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Relationships • Sex

The Logic of Our Fantasies

Our minds seldom feel stranger than when it comes to our sexual fantasies. Otherwise sober people will find they derive erotic excitement – for reasons they probably in no way understand – from very specific items of clothing, or from words and scenarios that entirely contravene their normal orientations and commitments. 

It can be tempting to dismiss these fantasies as fundamentally meaningless – refusing to endow them with anything as respectable as a logic. But if we are prepared to ask the right questions of them, they may shed considerable light on themes in our lives; they may hold the clue to central, challenging aspects of our biographies.

Painting by Felicien Rops of a nude woman wearing tights, black gloves and suspenders walking a pig on a leash, surrounded by flying cherubs.
Félicien Rops, Pornocrates, 1878

The clue to unlocking their meaning is to consider sexual fantasies as attempts to master, and gain some form of victory over, difficult incidents or dynamics; to see them, in essence, as eroticizations of pain. The sexual act, standing outside the demands and strictures of ordinary existence, emerges as a minor and redemptive utopian moment in which we strive – either in our imaginations or in the presence of companions – to put right some of what went wrong in the world beyond.

Let’s imagine a person who, in their daily routines, carries a huge degree of responsibility: perhaps they stand at the head of a busy family, team or corporation. Maybe they have, since their earliest days and not necessarily as the result of any free choice, fallen into the role of the sensible one to whom people will look for direction (they may have been the eldest sibling or a parent might have been ill or have absconded). Then imagine that this person, in their sexual imagination, experiences a longing to submit entirely to the will of someone else. In bed, they strictly don’t want to be in charge. Here they want another person to tell them sternly what to do; here the authority that they normally possess is willingly thrown aside in the name of trusting passivity and meek compliance. Rather than giving orders, they thrill to receive them; rather than the burden of being important, they revel in a sense of their insignificance.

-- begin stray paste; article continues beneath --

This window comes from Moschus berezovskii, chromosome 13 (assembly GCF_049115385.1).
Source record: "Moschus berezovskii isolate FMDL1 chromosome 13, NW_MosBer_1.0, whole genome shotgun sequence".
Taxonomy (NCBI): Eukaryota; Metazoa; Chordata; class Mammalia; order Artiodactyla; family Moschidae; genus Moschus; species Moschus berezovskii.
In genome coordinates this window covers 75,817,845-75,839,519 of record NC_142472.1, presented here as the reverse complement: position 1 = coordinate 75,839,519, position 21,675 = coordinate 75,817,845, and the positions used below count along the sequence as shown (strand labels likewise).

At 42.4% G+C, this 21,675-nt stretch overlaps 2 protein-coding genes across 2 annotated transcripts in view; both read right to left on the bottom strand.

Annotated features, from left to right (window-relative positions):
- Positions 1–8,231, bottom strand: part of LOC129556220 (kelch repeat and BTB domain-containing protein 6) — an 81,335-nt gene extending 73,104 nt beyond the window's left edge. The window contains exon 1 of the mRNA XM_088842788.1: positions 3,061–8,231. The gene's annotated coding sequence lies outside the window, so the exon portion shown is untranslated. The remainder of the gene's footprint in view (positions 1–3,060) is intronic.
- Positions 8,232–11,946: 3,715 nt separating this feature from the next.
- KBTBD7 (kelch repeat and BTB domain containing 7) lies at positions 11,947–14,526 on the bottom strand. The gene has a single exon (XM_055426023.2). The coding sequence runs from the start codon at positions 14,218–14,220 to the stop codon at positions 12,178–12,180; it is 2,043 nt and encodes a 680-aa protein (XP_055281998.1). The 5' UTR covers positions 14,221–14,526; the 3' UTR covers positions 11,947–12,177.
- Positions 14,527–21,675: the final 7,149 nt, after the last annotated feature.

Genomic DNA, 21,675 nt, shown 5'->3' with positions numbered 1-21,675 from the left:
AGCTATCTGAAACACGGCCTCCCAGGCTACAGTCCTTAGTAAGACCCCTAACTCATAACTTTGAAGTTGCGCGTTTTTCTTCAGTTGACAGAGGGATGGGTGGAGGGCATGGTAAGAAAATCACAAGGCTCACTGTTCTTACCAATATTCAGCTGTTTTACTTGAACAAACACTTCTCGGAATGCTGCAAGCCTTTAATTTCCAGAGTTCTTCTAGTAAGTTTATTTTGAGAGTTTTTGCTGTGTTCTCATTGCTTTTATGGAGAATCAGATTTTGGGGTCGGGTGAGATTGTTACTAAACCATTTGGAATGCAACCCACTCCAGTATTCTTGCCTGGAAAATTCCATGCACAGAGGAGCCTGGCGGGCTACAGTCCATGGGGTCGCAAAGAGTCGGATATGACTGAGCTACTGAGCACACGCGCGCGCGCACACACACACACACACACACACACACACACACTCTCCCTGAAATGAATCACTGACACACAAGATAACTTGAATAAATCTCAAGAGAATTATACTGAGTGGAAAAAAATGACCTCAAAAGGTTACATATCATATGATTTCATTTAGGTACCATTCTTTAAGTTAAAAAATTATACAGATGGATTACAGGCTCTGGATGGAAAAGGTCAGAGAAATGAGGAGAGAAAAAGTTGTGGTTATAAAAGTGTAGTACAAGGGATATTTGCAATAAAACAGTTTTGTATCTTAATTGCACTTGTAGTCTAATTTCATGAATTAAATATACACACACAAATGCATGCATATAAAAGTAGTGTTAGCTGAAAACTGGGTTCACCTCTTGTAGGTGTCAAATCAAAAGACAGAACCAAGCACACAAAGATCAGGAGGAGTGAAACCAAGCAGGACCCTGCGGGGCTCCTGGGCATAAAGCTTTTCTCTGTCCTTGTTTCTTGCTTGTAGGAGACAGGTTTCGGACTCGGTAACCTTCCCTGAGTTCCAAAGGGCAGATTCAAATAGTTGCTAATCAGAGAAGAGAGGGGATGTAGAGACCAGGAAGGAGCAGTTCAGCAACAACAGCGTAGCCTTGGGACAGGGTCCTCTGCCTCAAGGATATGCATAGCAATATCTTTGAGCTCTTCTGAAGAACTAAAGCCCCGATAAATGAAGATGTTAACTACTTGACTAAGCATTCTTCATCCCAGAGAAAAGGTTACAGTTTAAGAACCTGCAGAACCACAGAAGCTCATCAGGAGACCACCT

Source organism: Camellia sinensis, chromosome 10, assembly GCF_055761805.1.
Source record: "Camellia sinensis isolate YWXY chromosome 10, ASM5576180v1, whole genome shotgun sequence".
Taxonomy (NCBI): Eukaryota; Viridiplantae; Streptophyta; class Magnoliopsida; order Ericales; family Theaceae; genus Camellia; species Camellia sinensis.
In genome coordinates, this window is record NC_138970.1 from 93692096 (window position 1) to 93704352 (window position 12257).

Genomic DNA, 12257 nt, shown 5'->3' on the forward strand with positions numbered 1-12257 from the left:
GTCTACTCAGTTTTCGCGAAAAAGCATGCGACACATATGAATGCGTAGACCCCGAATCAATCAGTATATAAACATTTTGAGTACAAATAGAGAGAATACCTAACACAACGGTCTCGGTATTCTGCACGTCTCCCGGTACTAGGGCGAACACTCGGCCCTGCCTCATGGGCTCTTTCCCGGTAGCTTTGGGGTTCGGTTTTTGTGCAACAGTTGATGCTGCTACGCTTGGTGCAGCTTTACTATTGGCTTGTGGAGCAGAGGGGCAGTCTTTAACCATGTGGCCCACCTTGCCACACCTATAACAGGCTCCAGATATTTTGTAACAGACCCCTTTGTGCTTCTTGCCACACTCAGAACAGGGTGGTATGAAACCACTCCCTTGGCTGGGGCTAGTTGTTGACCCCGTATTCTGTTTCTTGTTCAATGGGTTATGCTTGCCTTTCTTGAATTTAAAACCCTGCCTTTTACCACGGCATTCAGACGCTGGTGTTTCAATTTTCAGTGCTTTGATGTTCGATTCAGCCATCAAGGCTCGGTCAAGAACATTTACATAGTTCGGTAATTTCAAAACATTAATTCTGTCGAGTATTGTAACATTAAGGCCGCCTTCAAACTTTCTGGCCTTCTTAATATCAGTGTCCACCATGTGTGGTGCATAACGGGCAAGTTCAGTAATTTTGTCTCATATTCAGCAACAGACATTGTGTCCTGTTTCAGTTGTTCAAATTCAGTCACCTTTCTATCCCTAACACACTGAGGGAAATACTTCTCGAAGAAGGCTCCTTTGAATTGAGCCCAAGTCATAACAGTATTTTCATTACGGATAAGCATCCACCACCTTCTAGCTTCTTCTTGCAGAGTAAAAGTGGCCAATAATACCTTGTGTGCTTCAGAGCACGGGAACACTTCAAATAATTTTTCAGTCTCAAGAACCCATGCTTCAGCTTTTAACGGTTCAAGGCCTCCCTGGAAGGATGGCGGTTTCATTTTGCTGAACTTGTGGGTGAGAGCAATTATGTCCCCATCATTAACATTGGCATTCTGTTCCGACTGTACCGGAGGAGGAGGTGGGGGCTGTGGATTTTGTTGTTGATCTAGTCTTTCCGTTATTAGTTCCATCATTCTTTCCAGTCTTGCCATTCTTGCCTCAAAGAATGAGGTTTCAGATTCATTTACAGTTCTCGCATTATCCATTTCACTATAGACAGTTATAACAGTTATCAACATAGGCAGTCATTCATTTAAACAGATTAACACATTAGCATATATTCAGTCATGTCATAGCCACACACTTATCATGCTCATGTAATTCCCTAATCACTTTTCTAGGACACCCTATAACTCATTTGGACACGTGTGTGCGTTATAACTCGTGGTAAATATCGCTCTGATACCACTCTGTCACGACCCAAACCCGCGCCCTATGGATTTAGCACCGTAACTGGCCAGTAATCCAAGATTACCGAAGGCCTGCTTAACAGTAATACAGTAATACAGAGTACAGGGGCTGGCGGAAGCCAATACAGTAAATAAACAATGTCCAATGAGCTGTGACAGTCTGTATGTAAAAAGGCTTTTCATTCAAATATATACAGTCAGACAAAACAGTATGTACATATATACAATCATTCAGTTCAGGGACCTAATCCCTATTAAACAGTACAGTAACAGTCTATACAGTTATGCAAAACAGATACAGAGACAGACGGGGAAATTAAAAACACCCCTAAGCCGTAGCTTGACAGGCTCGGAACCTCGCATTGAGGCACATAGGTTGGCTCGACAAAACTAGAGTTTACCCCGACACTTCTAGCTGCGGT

It can all sound hugely peculiar – but interpreted as an attempt to rectify the excessive or painful circumstances of non-erotic life, it starts to make sense. The sexually submissive person is – for a privileged period of time – seeking a way out of an arduous degree of power and responsibility.

Or, to look at an opposed but related pattern, imagine someone who – in daily life – always displays a heightened timidity. Maybe, as a child, there was a threatening parent who could not countenance signs of assertion or aggression. Now they show only reticence, extreme politeness and modesty, a degree of self-abnegation that may be exhausting to their spirit, which is why there may be such intense pleasure, in sex, in becoming someone else: a person who can, at last, in a safe way, with the full consent of an experienced adult, give vent to an untrammelled power and raw belligerence. Here – like nowhere else – they can boss someone around, tell them what to do, brook no excuses, explore their ruthless, cruel sides – and recover contact with aspects of their personality that have been unfairly denied to them in their development.

We can, as we survey our own fantasies, ask ourselves always one central question: in what way might this desire constitute an eroticization of pain? What might the pain have been? And how does the fantasy signify an attempt to overcome a source of prior discomfort or suffering? 

All scenarios, even the less well known ones, are likely to reveal a logic through this lens. Imagine for example someone who likes to watch their partner being seduced by a third person. One might hazard that behind this fetish, there lies the experience of having been painfully excluded by someone one depended on. Inviting in a third person constitutes an attempt to gain a victory over marginalisation. 

Or imagine someone extremely drawn to the idea of a busy and rather stern professional person in uniform – a pilot, a firefighter, a doctor – who promptly throws aside their diligence in the name of liberated sex. The pain here might be related to a feeling of not mattering enough to an impressive but aloof caregiver. 

Or imagine someone drawn to the scenario of a very reserved, prudish person – they might be employed in a library, or a monastery or a nunnery – discarding their reticence in the name of sexual abandon. Here, similarly, there might have been a figure in the past who seemed painfully frightened of sex and cut off from its liberating power. Enacting a scenario of pleasure in the book stacks constitutes a victory over a sexual dysfunction which one unconsciously observed with regret.

It’s easy to feel perturbed and even scared by some of the oddities of our desires. By viewing them as nothing more or less than attempts to eroticise difficulties in the past, we emerge as more interesting and sensible to ourselves and better able to explain who we are to those we care about.

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